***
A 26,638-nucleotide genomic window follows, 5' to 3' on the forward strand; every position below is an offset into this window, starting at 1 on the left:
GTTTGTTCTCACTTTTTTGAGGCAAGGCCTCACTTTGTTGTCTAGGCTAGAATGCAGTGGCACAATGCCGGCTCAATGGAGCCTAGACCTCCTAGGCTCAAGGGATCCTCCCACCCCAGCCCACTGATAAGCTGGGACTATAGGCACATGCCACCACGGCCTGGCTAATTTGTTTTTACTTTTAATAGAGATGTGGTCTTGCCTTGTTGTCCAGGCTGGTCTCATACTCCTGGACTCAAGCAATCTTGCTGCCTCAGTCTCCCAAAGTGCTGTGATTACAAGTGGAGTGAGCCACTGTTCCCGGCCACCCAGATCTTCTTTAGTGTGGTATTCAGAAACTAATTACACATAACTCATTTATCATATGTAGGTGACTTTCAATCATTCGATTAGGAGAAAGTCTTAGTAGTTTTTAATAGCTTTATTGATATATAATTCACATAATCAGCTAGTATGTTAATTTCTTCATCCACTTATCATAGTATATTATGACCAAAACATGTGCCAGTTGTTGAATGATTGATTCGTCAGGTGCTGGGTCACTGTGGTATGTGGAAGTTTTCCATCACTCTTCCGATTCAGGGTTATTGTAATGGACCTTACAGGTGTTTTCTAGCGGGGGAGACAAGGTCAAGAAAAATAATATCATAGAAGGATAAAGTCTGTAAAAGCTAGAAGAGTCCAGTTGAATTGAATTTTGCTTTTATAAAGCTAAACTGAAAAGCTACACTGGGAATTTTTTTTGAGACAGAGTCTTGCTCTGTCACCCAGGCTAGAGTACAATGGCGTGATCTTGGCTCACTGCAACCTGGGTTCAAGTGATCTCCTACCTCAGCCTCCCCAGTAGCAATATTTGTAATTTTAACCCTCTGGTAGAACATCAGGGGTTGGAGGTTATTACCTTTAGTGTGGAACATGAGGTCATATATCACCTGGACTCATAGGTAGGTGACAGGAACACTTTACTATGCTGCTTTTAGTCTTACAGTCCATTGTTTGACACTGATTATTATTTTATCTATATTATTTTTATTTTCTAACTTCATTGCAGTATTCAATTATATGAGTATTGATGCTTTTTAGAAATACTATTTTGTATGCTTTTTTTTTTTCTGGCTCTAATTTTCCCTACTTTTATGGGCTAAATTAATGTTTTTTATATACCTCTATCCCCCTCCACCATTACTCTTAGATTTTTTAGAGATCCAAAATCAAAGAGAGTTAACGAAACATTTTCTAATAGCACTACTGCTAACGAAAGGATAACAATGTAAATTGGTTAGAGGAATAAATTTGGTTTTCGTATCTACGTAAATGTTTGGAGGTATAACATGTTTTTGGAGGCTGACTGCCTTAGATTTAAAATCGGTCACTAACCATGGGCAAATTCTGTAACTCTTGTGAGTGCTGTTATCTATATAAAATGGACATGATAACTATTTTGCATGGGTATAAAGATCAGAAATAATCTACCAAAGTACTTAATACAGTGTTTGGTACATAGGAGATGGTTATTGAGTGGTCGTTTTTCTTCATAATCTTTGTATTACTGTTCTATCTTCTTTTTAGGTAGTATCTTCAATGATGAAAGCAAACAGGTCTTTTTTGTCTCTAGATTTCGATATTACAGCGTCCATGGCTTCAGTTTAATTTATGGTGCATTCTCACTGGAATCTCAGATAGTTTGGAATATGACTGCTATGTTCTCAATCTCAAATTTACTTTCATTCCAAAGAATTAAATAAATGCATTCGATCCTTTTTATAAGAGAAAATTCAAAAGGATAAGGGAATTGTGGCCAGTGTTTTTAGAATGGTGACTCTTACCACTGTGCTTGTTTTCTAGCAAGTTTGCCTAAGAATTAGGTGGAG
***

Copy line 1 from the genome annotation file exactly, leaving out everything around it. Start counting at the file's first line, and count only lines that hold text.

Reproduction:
A 26,638-nucleotide genomic window follows, 5' to 3' on the forward strand; every position below is an offset into this window, starting at 1 on the left: